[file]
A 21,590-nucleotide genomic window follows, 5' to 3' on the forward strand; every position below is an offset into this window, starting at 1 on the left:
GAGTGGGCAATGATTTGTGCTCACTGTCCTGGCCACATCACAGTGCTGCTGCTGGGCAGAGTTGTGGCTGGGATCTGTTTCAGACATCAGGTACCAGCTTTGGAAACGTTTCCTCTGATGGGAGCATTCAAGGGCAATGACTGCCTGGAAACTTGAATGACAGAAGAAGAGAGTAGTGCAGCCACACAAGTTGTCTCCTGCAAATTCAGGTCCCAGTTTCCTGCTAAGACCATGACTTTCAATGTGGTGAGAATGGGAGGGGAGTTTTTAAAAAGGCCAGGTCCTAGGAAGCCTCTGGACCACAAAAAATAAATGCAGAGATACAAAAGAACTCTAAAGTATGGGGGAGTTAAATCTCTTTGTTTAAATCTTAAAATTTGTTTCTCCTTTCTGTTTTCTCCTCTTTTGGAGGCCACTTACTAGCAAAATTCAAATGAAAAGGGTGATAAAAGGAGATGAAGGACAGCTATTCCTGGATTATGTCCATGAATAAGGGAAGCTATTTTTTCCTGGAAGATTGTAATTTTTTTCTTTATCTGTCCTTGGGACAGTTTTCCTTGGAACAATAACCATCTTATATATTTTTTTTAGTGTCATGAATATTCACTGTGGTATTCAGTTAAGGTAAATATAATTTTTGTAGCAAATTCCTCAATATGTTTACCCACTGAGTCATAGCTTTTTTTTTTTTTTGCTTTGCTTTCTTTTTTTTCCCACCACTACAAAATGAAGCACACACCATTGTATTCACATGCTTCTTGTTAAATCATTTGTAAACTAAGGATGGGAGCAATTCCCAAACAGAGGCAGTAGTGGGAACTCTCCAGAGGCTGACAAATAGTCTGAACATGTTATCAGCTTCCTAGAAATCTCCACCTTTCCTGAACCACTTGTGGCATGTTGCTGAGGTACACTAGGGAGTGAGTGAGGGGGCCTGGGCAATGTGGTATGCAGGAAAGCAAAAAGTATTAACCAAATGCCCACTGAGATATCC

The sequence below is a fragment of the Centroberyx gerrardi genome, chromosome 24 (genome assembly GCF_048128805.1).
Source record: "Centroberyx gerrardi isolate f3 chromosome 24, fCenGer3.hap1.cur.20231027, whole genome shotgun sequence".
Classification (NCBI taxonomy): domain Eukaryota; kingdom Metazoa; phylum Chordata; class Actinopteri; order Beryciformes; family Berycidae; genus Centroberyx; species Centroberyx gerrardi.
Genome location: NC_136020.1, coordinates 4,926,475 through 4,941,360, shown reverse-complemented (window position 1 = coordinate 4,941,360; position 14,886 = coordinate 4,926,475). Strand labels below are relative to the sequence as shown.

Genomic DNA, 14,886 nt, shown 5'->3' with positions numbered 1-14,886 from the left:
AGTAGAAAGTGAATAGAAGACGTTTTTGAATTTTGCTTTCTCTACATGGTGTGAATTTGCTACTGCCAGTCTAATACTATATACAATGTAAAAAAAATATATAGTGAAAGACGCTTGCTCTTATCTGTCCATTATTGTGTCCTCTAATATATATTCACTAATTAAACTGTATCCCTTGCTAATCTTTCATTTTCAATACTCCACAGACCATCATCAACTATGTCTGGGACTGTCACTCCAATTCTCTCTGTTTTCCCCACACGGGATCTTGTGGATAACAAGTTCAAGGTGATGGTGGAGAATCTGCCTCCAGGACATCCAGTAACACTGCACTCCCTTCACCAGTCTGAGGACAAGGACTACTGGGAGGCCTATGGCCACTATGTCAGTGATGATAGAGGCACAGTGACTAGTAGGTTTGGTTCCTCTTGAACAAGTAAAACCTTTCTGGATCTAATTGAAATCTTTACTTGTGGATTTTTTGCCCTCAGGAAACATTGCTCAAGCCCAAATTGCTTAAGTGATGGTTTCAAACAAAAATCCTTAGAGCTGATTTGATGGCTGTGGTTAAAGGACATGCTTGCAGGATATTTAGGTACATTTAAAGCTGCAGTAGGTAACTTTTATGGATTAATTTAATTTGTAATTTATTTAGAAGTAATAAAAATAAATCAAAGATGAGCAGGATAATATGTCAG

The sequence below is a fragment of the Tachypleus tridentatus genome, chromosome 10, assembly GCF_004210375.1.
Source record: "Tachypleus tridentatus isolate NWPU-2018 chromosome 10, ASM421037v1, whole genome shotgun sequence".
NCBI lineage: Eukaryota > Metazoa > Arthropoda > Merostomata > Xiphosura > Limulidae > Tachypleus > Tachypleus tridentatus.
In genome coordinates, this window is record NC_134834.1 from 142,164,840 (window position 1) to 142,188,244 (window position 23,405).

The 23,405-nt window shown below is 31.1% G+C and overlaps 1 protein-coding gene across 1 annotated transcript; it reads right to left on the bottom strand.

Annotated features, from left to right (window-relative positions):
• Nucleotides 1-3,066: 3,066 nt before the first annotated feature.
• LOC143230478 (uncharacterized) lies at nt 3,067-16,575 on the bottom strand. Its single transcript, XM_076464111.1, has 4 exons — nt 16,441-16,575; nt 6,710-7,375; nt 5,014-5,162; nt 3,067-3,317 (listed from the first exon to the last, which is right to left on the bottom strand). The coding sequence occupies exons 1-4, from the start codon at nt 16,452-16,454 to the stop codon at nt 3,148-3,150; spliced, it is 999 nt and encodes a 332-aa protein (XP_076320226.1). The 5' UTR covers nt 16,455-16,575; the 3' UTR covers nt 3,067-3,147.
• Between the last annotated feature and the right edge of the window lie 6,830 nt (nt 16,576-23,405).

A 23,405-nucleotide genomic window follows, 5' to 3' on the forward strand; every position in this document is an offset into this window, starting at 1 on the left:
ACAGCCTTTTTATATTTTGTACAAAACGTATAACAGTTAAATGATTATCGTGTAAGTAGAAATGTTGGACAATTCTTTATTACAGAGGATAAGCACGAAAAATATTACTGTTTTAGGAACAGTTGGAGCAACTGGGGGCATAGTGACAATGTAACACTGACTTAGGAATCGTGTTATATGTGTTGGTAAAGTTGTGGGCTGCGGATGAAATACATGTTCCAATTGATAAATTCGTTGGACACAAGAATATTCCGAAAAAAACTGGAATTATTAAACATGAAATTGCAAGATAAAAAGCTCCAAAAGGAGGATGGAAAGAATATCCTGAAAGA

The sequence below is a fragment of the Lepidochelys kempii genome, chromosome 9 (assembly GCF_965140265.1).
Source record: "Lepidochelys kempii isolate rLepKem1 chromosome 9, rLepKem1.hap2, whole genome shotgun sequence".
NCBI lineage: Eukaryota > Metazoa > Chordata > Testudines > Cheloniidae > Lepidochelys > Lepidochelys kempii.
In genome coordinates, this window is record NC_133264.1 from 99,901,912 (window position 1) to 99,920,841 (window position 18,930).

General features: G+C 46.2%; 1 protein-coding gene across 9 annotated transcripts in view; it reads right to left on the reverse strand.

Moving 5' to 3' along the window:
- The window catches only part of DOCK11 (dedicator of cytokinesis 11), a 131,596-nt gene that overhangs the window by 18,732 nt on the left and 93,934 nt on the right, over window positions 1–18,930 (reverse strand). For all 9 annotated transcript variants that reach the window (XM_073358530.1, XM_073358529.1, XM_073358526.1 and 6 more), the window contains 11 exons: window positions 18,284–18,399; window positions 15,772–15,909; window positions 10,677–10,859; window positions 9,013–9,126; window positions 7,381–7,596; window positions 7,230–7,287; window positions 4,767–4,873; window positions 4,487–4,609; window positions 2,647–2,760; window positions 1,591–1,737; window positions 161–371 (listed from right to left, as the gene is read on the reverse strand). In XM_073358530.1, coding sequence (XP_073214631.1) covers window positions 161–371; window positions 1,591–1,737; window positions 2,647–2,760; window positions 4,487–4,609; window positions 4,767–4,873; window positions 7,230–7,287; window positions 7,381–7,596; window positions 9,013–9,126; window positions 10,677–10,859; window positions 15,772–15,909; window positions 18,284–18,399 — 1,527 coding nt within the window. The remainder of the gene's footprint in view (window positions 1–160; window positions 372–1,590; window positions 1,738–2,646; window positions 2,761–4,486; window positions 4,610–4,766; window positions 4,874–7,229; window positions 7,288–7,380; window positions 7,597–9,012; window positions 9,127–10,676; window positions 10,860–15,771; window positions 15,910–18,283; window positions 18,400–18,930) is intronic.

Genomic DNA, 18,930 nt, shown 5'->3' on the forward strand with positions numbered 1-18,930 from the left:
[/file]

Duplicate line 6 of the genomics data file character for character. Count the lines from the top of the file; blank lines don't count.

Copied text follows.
Genome location: NC_136020.1, coordinates 4,926,475 through 4,941,360, shown reverse-complemented (window position 1 = coordinate 4,941,360; position 14,886 = coordinate 4,926,475). Strand labels below are relative to the sequence as shown.